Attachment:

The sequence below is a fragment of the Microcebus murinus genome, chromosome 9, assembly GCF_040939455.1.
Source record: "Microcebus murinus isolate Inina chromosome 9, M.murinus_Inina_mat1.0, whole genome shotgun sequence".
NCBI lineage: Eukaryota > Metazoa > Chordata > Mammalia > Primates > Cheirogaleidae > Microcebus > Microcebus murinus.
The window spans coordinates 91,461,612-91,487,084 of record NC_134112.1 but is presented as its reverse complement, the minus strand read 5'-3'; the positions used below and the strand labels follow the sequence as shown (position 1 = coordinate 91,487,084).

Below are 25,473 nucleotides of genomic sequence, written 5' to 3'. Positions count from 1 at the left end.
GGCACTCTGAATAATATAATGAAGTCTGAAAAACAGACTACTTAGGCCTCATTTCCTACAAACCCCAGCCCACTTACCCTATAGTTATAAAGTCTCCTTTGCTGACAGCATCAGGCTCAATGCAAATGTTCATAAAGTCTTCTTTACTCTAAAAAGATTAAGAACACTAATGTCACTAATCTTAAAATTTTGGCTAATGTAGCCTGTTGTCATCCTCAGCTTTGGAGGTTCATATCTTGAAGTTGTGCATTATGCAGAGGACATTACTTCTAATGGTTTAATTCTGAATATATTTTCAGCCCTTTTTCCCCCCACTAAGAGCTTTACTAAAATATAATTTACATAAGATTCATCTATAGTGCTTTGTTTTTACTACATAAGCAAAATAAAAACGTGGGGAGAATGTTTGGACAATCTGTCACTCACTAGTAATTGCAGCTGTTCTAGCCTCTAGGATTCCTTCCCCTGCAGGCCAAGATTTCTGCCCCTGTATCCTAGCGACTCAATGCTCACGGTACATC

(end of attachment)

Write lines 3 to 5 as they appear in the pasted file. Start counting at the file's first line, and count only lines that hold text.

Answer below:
NCBI lineage: Eukaryota > Metazoa > Chordata > Mammalia > Primates > Cheirogaleidae > Microcebus > Microcebus murinus.
The window spans coordinates 91,461,612-91,487,084 of record NC_134112.1 but is presented as its reverse complement, the minus strand read 5'-3'; the positions used below and the strand labels follow the sequence as shown (position 1 = coordinate 91,487,084).

Below are 25,473 nucleotides of genomic sequence, written 5' to 3'. Positions count from 1 at the left end.